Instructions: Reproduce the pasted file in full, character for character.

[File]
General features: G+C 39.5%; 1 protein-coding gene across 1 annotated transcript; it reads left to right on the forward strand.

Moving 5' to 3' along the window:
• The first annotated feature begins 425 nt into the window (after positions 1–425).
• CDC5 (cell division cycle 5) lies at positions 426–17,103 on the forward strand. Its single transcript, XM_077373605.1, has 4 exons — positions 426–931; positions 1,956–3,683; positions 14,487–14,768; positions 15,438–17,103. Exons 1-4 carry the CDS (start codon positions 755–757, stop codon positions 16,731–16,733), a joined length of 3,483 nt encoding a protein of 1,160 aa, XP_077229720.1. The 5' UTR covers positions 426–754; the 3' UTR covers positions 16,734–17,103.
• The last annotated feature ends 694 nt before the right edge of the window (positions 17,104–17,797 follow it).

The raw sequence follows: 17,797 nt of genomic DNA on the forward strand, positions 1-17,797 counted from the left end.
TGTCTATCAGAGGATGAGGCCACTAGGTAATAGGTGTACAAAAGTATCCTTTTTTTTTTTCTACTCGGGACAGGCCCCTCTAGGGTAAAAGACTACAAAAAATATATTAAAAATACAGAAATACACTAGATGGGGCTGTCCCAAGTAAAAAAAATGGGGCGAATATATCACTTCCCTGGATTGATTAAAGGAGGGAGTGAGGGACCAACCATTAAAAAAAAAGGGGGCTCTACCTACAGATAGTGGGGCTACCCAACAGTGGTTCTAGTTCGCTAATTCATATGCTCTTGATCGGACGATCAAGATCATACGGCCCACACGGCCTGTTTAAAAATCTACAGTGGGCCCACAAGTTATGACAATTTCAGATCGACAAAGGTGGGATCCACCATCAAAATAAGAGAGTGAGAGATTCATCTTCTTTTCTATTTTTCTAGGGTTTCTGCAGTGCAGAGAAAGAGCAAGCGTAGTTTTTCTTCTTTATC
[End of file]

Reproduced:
General features: G+C 39.5%; 1 protein-coding gene across 1 annotated transcript; it reads left to right on the forward strand.

Moving 5' to 3' along the window:
• The first annotated feature begins 425 nt into the window (after positions 1–425).
• CDC5 (cell division cycle 5) lies at positions 426–17,103 on the forward strand. Its single transcript, XM_077373605.1, has 4 exons — positions 426–931; positions 1,956–3,683; positions 14,487–14,768; positions 15,438–17,103. Exons 1-4 carry the CDS (start codon positions 755–757, stop codon positions 16,731–16,733), a joined length of 3,483 nt encoding a protein of 1,160 aa, XP_077229720.1. The 5' UTR covers positions 426–754; the 3' UTR covers positions 16,734–17,103.
• The last annotated feature ends 694 nt before the right edge of the window (positions 17,104–17,797 follow it).

The raw sequence follows: 17,797 nt of genomic DNA on the forward strand, positions 1-17,797 counted from the left end.
TGTCTATCAGAGGATGAGGCCACTAGGTAATAGGTGTACAAAAGTATCCTTTTTTTTTTTCTACTCGGGACAGGCCCCTCTAGGGTAAAAGACTACAAAAAATATATTAAAAATACAGAAATACACTAGATGGGGCTGTCCCAAGTAAAAAAAATGGGGCGAATATATCACTTCCCTGGATTGATTAAAGGAGGGAGTGAGGGACCAACCATTAAAAAAAAAGGGGGCTCTACCTACAGATAGTGGGGCTACCCAACAGTGGTTCTAGTTCGCTAATTCATATGCTCTTGATCGGACGATCAAGATCATACGGCCCACACGGCCTGTTTAAAAATCTACAGTGGGCCCACAAGTTATGACAATTTCAGATCGACAAAGGTGGGATCCACCATCAAAATAAGAGAGTGAGAGATTCATCTTCTTTTCTATTTTTCTAGGGTTTCTGCAGTGCAGAGAAAGAGCAAGCGTAGTTTTTCTTCTTTATC